I did not like this book. There were times while reading it that I thought I would change my mind—that perhaps I may have misjudged it and that there was, in fact, some good stuff lurking in these pages. It turns out, however, that my initial feeling was correct and that I should have stopped reading The Frenzy long before I reached the ridiculous conclusion. I realize now how misguided I was to actually believe that the author was going to somehow transform this seemingly cliché story about a girl who is a werewolf and is struggling against her true nature, into a powerful, moving novel that leaves you feeling haunted long after you’ve finished reading the last page. I thought, The Frenzy would have an impact on me. It did in a way—it’s called revulsion.
The main character, Olivia is a werewolf. I know it. You know it. The author certainly knows it. Yet she just can’t seem to put two and two together and figure out that she’s not entirely human. She has blackouts around the full moon and wakes up completely naked and, often times, covered in blood. Check! She has a strong desire to be in the woods and never leave. Check! She is consumed with rage, has a fine layer of hair covering her entire body, and can communicate telepathically with a “pack” of strange boys with gold eyes. Check, check, check! It takes her the entire novel to figure out things that the reader can determine within the first 50 pages or so. Secondary characters are all but shaking her and yelling, “You’re a werewolf!” and still she resists the obvious truth. One could argue that she is in denial, but to be in denial, Olivia must first address the possibility of being a werewolf and then reject it. However, it never even occurs to Olivia that she may be a wolf until she is actually conscious of turning into one!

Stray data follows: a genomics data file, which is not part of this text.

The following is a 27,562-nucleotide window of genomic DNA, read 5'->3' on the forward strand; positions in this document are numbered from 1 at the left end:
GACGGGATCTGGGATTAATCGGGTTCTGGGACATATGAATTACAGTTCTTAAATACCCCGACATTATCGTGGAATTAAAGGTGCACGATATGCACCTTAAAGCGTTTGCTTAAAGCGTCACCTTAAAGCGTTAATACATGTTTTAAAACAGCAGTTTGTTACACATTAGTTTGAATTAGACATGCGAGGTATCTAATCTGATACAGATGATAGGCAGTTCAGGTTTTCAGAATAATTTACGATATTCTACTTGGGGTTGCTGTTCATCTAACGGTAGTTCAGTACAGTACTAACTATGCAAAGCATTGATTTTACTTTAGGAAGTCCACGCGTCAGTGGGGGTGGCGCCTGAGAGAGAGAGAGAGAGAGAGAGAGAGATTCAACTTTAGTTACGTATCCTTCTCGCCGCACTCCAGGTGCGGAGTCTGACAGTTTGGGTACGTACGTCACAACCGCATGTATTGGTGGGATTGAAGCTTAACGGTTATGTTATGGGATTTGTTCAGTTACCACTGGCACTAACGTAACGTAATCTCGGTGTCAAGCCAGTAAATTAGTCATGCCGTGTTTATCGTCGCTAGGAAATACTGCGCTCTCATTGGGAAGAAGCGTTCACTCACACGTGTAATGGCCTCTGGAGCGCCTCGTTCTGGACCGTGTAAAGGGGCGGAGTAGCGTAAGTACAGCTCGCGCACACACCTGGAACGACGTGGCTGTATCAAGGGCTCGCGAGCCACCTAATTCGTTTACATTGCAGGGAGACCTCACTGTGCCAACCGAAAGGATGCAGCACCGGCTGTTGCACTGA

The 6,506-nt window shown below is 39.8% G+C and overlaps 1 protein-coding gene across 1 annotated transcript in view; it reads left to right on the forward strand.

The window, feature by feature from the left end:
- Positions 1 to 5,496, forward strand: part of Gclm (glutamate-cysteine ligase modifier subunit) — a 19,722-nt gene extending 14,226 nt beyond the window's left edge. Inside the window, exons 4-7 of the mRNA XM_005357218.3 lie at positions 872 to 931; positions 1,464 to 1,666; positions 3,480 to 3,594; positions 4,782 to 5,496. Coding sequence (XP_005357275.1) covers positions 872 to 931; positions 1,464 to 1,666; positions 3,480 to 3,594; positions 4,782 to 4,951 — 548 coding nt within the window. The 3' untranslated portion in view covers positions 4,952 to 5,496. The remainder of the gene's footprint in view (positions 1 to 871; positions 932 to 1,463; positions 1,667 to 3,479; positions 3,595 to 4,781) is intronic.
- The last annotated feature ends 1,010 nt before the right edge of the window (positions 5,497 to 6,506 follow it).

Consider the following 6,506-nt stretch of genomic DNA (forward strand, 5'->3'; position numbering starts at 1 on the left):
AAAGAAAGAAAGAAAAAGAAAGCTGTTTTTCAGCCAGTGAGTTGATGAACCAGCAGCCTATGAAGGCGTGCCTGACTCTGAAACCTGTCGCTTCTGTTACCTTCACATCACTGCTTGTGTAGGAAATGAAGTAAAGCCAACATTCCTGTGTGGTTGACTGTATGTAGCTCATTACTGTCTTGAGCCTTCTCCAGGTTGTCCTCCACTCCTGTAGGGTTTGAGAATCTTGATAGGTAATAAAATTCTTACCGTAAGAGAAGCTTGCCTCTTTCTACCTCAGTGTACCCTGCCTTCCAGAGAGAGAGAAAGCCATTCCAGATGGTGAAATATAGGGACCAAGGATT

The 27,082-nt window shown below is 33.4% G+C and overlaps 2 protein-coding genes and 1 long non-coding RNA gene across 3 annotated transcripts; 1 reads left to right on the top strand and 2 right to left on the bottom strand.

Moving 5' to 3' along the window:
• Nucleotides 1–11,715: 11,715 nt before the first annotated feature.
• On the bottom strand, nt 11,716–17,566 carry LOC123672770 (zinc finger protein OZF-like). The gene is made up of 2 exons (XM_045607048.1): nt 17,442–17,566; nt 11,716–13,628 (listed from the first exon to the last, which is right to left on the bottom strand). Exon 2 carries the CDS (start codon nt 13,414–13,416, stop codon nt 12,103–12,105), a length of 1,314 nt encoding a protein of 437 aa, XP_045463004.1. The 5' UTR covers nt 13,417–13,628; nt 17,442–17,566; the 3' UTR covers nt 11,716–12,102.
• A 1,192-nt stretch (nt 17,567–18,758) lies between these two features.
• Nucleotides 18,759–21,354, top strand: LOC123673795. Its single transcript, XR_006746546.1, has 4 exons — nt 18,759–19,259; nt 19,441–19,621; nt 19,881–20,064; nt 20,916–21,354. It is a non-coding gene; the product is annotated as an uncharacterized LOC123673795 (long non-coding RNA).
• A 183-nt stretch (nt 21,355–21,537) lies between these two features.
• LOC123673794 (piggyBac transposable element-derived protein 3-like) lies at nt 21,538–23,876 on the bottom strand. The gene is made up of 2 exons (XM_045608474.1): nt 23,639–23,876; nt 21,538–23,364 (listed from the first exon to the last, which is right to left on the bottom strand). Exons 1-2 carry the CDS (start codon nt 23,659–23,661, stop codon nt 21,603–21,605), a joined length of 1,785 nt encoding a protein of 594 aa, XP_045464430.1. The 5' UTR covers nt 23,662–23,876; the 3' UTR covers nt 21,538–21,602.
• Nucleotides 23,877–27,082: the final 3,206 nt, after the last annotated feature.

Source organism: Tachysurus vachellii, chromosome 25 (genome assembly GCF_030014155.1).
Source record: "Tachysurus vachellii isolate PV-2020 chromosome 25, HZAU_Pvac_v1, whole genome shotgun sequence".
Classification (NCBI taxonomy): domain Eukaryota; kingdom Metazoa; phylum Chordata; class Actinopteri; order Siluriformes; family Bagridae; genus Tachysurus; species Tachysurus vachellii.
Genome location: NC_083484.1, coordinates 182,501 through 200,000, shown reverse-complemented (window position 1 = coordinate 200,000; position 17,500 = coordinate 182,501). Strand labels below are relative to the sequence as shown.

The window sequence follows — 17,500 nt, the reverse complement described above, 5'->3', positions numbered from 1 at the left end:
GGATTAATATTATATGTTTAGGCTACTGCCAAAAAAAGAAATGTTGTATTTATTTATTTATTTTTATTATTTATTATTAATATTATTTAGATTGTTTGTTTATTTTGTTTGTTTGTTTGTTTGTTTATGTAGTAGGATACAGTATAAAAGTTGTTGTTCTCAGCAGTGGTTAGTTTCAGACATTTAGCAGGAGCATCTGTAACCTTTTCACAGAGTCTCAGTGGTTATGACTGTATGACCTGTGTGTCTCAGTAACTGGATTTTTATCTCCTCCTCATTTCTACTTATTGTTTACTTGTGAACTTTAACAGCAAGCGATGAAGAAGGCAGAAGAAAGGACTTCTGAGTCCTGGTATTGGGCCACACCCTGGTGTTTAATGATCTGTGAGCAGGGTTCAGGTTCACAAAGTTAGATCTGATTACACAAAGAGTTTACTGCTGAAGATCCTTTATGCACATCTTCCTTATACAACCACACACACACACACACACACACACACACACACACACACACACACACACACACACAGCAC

These next few lines may be considered spoilers, if I felt that there was anything to spoil, but since the author all but spells out everything for her readers, just be assured that I’m not telling you anything that you wouldn’t be able to figure out on your own just by reading the first half of this novel. For example, Olivia looks nothing like her parents, but there is a strange man in town who, like her, has red hair and green eyes. Hmmmmm. All the victims of the full moon murders are the fathers of kids who wronged her in some way when she was growing up. Hmmmmm. Her best friend has become involved with a boy that he meets in a haunted house. Olivia has never met this boy, nor has anyone ever seen him before. Hmmmmm. There are “clues” sprinkled throughout the pages of this entire novel that Olivia fails to piece together until the very end. I kept waiting for there to be this huge twist, because everything just couldn’t be this transparent. I was wrong.
If there is one thing that the author did right with The Frenzy, it is that she created a main character that for once, isn’t physically perfect. Too many times I have read urban fantasy novels where the main character is a werewolf or a vampire and he or she is beautiful beyond measure and people cannot help but be drawn to them in some way. Olivia, however, is a pariah in her small town. Imagine being a teenage girl and you’re completely covered in hair. Regardless of her “monstrous” appearance, Olivia is still able to find love with a human boy, and I must admit the romance between them was very sweet, even if it bordered on the obsessive at times. If you have plans to read this book, don’t bother. It may be a quick read, but it is not worth the time.
Rating: 1/5 Stars